Total Rating: 
April 11, 2014
April 27, 2014
Milwaukee Chamber Theater
Theater Type: 
Milwaukee Chamber Theater - Cabot Theater
Theater Address: 
158 North Broadway
Running Time: 
2 hrs, 15 min
Ken Ludwig
C. Michael Wright

Milwaukee Chamber Theater closes its current season with the madcap mayhem of Ken Ludwig’s Lend Me a Tenor. Every aspect of this production gleams with professional precision, making this a highlight of the company’s current season.

Set in 1934, the play displays the impeccable comic timing of a first-class farce. A renowned Italian tenor comes to Cleveland on the eve of a special performance by the “Cleveland Grand Opera Company.” Tito, the tenor, will play Othello in a production that has more surprises in store than anyone could imagine. Waiting for the tenor to arrive in his sumptuous hotel suite (which truly is sumptuous in the tasteful creation by Rachel Finn) are the Cleveland opera’s producer, his daughter and her milquetoast would-be fiancé.

In a private moment before the tenor arrives, the couple discuss the nature of their relationship. Maggie (Hannah Klapperich-Mueller), young and yearning for a “fling,” wants to live a little before thinking of settling down. Besides, she confesses to her disheartened beau (Rick Pendzich), she really isn’t in love with him. Before the night is over, however, all this will change.

Ken Ludwig’s play was first produced in London’s West End and then moved to Broadway in 1989. The original Broadway production won three Tony Awards. It was revived on Broadway in 2010, starring Wisconsin’s own Tony Shalhoub (best known as TV’s “Monk”). The revival was staged at the Music Box Theater.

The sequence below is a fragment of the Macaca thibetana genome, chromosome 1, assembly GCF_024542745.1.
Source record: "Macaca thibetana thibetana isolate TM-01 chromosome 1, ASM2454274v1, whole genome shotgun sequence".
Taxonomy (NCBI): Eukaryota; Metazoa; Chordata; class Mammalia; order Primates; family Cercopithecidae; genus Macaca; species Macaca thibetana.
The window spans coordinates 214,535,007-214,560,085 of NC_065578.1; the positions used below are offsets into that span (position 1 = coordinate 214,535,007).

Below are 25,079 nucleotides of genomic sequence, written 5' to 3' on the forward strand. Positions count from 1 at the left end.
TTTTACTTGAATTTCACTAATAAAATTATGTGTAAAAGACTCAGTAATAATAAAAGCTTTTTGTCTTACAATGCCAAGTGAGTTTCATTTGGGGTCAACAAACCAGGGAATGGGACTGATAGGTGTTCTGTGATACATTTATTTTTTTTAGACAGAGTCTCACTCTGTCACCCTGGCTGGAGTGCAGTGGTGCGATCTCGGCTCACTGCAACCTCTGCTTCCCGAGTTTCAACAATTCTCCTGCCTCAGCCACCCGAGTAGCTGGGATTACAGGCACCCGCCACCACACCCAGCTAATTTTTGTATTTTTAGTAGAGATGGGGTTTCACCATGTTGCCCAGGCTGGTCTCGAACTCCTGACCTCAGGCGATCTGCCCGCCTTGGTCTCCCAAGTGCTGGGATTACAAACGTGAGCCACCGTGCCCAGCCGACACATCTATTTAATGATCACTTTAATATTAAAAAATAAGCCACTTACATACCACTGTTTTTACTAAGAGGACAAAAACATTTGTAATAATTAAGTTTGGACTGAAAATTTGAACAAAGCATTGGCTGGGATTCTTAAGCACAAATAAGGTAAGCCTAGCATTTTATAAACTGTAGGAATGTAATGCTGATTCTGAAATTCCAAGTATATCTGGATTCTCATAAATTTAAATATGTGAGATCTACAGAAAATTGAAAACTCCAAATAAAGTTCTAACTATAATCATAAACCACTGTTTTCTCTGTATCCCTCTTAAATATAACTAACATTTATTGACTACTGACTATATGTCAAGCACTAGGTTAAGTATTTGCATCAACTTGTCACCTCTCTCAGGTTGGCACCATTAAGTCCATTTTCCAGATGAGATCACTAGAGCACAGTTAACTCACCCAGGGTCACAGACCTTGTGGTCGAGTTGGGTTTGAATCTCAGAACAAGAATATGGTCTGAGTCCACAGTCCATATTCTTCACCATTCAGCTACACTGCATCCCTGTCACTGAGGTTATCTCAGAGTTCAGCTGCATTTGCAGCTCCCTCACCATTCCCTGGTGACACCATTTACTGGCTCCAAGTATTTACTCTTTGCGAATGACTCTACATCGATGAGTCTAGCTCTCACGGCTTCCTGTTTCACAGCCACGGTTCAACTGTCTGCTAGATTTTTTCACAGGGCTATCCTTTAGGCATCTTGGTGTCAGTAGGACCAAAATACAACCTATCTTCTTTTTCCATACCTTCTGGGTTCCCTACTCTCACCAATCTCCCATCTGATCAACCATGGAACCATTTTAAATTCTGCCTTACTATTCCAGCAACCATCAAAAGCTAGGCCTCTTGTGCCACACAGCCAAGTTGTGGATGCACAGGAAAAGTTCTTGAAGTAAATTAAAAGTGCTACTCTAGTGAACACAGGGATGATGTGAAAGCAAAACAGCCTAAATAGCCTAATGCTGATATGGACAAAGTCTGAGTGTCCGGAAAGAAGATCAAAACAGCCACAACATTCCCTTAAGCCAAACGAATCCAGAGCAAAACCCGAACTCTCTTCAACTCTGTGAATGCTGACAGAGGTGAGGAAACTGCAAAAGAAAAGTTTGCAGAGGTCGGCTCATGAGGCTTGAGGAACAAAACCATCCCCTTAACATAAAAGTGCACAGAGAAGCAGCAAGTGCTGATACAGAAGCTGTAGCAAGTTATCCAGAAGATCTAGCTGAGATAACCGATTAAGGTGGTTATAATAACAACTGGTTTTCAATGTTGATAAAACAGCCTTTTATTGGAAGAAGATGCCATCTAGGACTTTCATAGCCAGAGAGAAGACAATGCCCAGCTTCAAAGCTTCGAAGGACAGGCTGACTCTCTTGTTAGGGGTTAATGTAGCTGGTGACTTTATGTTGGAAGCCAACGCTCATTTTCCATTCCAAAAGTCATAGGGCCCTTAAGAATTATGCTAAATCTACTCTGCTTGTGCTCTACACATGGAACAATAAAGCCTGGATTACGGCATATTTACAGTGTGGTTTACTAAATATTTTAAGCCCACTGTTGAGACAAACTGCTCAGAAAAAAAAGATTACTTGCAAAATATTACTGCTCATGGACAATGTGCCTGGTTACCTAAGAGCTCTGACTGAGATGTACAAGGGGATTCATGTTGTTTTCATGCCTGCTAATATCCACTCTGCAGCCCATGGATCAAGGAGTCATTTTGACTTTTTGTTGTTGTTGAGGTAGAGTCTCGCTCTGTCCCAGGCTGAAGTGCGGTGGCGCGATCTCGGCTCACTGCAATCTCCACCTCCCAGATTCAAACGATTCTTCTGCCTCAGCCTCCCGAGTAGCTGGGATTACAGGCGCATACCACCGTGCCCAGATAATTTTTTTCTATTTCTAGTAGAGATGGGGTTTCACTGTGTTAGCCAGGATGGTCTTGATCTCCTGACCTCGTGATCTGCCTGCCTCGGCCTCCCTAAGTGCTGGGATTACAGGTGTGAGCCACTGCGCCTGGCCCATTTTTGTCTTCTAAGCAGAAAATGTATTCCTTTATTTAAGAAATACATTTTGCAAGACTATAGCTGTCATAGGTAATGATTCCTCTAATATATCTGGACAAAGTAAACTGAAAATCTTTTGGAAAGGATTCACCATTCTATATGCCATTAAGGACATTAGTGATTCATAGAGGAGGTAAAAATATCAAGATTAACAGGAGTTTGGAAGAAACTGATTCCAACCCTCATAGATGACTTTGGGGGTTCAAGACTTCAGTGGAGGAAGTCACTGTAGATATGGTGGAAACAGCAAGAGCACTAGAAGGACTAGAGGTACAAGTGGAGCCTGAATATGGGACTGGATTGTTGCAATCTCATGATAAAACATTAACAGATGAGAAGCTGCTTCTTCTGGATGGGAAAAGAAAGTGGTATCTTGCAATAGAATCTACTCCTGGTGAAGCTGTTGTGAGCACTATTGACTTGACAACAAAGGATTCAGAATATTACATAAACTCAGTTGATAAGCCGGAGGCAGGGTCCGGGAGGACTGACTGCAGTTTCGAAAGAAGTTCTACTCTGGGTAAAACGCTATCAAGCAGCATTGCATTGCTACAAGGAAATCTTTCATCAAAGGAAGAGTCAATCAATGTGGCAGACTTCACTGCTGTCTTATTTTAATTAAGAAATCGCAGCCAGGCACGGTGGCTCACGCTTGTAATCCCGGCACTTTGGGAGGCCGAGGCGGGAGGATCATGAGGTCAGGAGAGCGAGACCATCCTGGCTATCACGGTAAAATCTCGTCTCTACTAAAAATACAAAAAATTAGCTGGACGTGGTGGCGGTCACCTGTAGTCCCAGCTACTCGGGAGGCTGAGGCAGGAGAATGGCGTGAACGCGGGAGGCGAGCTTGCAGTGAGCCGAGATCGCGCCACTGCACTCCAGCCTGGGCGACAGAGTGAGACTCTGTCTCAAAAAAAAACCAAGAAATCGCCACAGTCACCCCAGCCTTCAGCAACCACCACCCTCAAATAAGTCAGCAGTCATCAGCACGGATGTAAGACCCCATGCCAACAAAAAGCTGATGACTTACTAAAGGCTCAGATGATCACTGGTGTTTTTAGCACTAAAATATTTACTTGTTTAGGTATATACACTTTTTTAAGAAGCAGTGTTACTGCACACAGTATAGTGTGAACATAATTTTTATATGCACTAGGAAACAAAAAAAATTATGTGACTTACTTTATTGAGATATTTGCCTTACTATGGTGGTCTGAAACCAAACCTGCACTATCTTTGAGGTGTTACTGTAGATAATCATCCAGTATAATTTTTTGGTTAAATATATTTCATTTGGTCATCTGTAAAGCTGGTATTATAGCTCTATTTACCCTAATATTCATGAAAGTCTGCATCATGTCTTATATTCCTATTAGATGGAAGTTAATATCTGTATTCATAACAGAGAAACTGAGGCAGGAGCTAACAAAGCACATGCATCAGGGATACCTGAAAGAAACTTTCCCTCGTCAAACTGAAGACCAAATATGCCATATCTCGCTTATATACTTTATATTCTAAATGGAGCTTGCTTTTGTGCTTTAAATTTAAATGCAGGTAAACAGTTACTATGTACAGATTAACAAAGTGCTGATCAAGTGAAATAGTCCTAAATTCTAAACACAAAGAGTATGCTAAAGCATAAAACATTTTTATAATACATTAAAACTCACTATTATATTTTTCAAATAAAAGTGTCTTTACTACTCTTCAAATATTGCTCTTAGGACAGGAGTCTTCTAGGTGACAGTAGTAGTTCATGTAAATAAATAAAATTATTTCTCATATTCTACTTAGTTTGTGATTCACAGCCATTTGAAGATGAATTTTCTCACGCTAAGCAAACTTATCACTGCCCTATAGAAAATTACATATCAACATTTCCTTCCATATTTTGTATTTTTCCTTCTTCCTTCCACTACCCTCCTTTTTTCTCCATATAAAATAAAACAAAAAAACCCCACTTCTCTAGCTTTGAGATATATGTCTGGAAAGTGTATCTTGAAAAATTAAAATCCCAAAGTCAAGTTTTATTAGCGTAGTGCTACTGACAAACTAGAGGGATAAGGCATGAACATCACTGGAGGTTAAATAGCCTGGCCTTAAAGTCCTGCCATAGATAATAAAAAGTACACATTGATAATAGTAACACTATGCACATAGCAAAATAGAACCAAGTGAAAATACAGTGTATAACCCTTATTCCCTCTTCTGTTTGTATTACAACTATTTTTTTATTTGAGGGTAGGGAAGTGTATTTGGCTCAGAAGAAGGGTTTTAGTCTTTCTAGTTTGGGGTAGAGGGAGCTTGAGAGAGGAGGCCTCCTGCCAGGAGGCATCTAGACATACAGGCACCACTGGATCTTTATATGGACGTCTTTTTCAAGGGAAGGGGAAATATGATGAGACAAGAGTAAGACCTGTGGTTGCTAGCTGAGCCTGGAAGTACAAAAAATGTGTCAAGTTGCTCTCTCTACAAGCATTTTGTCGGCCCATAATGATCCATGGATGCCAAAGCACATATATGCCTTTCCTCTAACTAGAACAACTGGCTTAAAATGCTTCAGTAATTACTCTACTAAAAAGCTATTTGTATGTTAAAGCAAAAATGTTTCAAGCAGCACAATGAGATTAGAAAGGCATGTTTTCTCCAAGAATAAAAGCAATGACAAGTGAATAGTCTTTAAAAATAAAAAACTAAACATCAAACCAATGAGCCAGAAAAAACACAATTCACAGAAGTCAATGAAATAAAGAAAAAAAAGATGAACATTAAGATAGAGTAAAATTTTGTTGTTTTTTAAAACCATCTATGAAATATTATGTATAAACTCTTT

The Milwaukee production is to be commended for a seamless integration of professional artists and theater faculty/students from nearby Marquette University. Only two of the cast members are university students: Klapperich-Mueller as Maggie and a nosy bellhop with attitude, played by Peter Sisto. They blend in nicely with top-notch pros such as Pendzich, who effortlessly makes the necessary transformation from bow tie-wearing wimp to a stand-in for the famous tenor; Drew Brhel as the imperious producer whose blood pressure regularly rises at each mishap; Alexandra Bonesho as Diana, the vamp-ish soprano who wants to impress the famed tenor in the bedroom as well as onstage; Rana Roman as the tenor’s tempestuous wife, Maria; and Steven Koehler, whose accent and artistic temperament are well-suited to the role of Tito Merelli. Credit goes to director C. Michael Wright, who is also the company’s artistic producing director, for maintaining the pace and expertly cueing the actors to keep the fragile comedy afloat.

In a cameo appearance, Linda Loving also impresses as Julia, head of the local opera guild. Dressed in a god-awful shiny silver outfit (“a Paris original,” she coos), Julia is a gray-haired dowager who won’t be dissuaded from her romantic attempts to corner the famous Tito. One almost feels sorry for Tito as he expertly extracts her from his hotel suite.

However, Tito is not so quick to let the ravishing Diana slip away. He has a tryst with her in his bedroom at the very moment that Max (Pendzich), still disguised as Othello, wins the heart (and body) of the lovely Maggie in the suite’s sitting room.

Once Tito’s wife returns, the comedy is bumped up a notch as Roman takes charge of the situation. Her voice and gestures are hysterical to watch as she extricates the two young women (Bonesho and Klapperich-Mueller) from her husband’s hotel suite. Maria’s efficiency is borne out of the fact she has performed this task many times over the years. (Among the images one takes away from Lend Me a Tenor is that of Maria dramatically tossing a fur scarf over her shoulders.)

Aside from the clever costuming and many-doored set, this production benefits from a solid lighting design that takes the stage from daytime scenes to full black-outs. There’s no doubt that Lend Me a Tenor is guaranteed to put “spring” in one’s step as one of the year’s funniest comedies.

Hannah Klapperich-Mueller (Maggie), Rick Pendzich (Max), Drew Brhel (Saunders), Steven M. Koehler (Tito Merelli), Rana Roman (Maria) (Alexandra Bonesho (Diana)
Set: Rachel Finn; Costumes: Debra Krajec; Lighting: Nic Trapani; Sound, Chris Guse.
Anne Siegel
Date Reviewed: 
April 2014